bajohnson02 asks:

Do I keep my 14 y/o daughter away from 17 y/o bf after I found out they had sex, unprotected at that!

After a lot of debate within myself, I allowed my 14 y/o daughter to date 17 y/o bf. Only at my house where I knew they were supervised. After couple months they wanted to go to his parents house, I spoke with the mom and she assured me they would NEVER be outside of her sight. I trusted the mom as well as the teens. We had many discussions about personal issues and they were very cooperative & gave me their word. In a discussion w/ my daughter I found out they had been having UNPROTECTED sex. I stopped the relationship, took her cell phone. I found out they met the other morning bfore school & had sex at park across the street, unprotected. I took her to the Dr, putting her on birth control, but still not allowing her to see him. She is crying all the time, seems depressed and I dont know what to do, do I keep them apart, or allow them to see each other at MY HOUSE only? Is she going to continue to sneak and end up getting in trouble? She has been a great kid, never in trouble, is not allowed to go to parties, games for school ect.. Please help...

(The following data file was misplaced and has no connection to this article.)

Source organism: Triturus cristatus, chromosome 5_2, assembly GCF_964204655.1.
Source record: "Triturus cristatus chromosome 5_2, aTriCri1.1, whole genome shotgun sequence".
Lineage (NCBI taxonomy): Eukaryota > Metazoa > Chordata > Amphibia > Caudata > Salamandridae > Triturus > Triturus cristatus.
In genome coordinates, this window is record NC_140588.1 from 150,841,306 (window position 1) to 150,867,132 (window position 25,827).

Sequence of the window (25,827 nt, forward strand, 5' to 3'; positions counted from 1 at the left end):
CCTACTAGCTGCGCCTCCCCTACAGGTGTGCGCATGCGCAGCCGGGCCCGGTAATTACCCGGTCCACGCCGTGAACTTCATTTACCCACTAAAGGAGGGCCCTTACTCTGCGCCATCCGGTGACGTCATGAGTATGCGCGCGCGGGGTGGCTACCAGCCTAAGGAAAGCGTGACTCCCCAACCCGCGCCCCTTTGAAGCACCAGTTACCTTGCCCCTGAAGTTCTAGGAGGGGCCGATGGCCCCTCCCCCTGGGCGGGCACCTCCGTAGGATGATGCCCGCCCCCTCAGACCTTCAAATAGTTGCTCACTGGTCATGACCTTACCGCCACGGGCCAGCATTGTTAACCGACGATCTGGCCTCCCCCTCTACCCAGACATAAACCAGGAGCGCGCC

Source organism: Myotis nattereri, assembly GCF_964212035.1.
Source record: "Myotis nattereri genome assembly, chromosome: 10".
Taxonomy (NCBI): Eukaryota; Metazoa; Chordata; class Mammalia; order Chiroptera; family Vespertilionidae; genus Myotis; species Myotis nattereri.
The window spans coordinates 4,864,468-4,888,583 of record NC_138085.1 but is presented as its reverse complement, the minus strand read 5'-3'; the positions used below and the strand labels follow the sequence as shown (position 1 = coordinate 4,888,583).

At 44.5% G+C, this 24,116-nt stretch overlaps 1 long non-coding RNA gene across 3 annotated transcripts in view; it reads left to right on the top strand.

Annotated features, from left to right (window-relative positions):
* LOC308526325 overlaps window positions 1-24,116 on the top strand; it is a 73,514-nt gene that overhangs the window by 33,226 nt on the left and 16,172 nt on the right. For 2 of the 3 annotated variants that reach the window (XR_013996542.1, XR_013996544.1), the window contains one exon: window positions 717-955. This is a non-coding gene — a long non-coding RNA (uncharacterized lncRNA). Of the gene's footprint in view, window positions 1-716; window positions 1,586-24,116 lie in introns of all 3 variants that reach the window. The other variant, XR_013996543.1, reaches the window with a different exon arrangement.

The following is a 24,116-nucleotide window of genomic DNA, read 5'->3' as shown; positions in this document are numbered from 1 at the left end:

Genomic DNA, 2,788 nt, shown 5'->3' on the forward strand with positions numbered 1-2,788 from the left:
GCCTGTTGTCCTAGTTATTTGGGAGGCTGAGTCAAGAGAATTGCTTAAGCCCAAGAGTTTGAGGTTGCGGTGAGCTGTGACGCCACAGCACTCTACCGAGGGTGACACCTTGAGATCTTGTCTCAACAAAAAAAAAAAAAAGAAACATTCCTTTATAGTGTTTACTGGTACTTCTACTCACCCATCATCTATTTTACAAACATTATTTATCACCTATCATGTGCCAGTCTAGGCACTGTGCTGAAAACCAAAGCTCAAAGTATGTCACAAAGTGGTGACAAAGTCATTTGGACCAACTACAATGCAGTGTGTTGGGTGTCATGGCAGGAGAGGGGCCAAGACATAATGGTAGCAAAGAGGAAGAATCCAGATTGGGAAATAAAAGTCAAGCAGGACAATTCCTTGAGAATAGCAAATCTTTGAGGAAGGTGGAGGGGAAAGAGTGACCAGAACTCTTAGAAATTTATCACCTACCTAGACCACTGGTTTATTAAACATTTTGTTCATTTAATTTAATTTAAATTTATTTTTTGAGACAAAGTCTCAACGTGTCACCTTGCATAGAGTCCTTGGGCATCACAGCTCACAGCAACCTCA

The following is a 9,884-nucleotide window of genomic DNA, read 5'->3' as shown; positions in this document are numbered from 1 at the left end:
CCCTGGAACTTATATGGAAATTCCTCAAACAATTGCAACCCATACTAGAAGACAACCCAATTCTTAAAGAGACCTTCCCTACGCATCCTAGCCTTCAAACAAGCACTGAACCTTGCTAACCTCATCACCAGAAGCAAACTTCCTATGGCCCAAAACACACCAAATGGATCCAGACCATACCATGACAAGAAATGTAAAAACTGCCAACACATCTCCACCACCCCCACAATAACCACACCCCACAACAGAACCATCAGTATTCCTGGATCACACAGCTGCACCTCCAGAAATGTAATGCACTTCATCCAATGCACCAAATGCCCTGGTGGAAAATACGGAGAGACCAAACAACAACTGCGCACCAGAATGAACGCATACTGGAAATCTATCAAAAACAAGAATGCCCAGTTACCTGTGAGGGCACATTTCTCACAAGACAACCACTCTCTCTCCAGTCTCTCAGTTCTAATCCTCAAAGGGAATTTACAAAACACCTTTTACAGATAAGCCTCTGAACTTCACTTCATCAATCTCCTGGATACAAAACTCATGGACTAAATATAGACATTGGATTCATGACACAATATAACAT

In Topics: Teen issues, Teen sexuality and dating
> 60 days ago



Wayne Yankus
Sep 6, 2010
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What the Expert Says:

Dear bajohnson:

You don't owe your daughter anything.  She broke her word to you and lied. Tough love.  You will GRADUALLY return her trust when she demonstrates she is worthy.  Start by giving back the phone and monitor her texts daily. Check or delete Face Book. No phone at night in the bedroom.  Seek the other parent and ask how they feel about this behavior and discuss your concerns.  finally I would drive her to school or take the bus to avoid liaisons. Sit your daughter down and go over the new rules.  Ask your pediatrician what she thinks would be helpful if she knows your daughter.  This is a community effort to avoid pregnancy, STI's, and common sense.  The boy should also be spoken to by his parents and discuss using condoms.  Best wishes. Tell your child you accept what has happened and are behaving like a responsible parent. You have no obligation to have the boy.

Wayne Yankus, MD, FAAP
expert panelist: pediatrics

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